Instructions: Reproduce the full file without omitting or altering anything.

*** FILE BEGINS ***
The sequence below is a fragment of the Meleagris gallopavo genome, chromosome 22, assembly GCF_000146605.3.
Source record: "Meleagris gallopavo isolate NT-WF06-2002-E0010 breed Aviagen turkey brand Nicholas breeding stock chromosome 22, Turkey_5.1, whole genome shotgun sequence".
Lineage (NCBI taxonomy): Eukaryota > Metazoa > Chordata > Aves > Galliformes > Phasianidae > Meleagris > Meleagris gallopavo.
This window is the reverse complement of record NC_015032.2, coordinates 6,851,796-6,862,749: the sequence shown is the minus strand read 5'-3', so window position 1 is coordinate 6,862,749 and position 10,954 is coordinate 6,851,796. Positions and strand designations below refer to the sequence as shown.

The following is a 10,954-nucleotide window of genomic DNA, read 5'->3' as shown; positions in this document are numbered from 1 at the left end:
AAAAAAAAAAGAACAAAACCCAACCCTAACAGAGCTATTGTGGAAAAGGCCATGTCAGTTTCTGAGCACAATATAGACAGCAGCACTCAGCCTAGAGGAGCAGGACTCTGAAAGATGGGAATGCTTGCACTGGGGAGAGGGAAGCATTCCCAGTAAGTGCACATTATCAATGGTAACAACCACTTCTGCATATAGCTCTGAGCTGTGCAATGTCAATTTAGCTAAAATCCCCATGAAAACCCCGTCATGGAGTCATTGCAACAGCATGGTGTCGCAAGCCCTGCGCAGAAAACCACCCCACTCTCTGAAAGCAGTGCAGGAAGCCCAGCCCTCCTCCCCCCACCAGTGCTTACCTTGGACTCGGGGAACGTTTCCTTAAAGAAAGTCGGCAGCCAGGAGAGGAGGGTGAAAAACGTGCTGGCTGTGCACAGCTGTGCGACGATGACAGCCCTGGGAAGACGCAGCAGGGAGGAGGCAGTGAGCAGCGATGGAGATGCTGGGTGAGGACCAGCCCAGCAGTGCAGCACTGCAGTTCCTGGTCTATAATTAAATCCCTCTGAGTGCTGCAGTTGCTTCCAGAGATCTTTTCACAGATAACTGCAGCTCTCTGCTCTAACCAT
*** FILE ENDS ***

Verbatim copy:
The sequence below is a fragment of the Meleagris gallopavo genome, chromosome 22, assembly GCF_000146605.3.
Source record: "Meleagris gallopavo isolate NT-WF06-2002-E0010 breed Aviagen turkey brand Nicholas breeding stock chromosome 22, Turkey_5.1, whole genome shotgun sequence".
Lineage (NCBI taxonomy): Eukaryota > Metazoa > Chordata > Aves > Galliformes > Phasianidae > Meleagris > Meleagris gallopavo.
This window is the reverse complement of record NC_015032.2, coordinates 6,851,796-6,862,749: the sequence shown is the minus strand read 5'-3', so window position 1 is coordinate 6,862,749 and position 10,954 is coordinate 6,851,796. Positions and strand designations below refer to the sequence as shown.

The following is a 10,954-nucleotide window of genomic DNA, read 5'->3' as shown; positions in this document are numbered from 1 at the left end:
AAAAAAAAAAGAACAAAACCCAACCCTAACAGAGCTATTGTGGAAAAGGCCATGTCAGTTTCTGAGCACAATATAGACAGCAGCACTCAGCCTAGAGGAGCAGGACTCTGAAAGATGGGAATGCTTGCACTGGGGAGAGGGAAGCATTCCCAGTAAGTGCACATTATCAATGGTAACAACCACTTCTGCATATAGCTCTGAGCTGTGCAATGTCAATTTAGCTAAAATCCCCATGAAAACCCCGTCATGGAGTCATTGCAACAGCATGGTGTCGCAAGCCCTGCGCAGAAAACCACCCCACTCTCTGAAAGCAGTGCAGGAAGCCCAGCCCTCCTCCCCCCACCAGTGCTTACCTTGGACTCGGGGAACGTTTCCTTAAAGAAAGTCGGCAGCCAGGAGAGGAGGGTGAAAAACGTGCTGGCTGTGCACAGCTGTGCGACGATGACAGCCCTGGGAAGACGCAGCAGGGAGGAGGCAGTGAGCAGCGATGGAGATGCTGGGTGAGGACCAGCCCAGCAGTGCAGCACTGCAGTTCCTGGTCTATAATTAAATCCCTCTGAGTGCTGCAGTTGCTTCCAGAGATCTTTTCACAGATAACTGCAGCTCTCTGCTCTAACCAT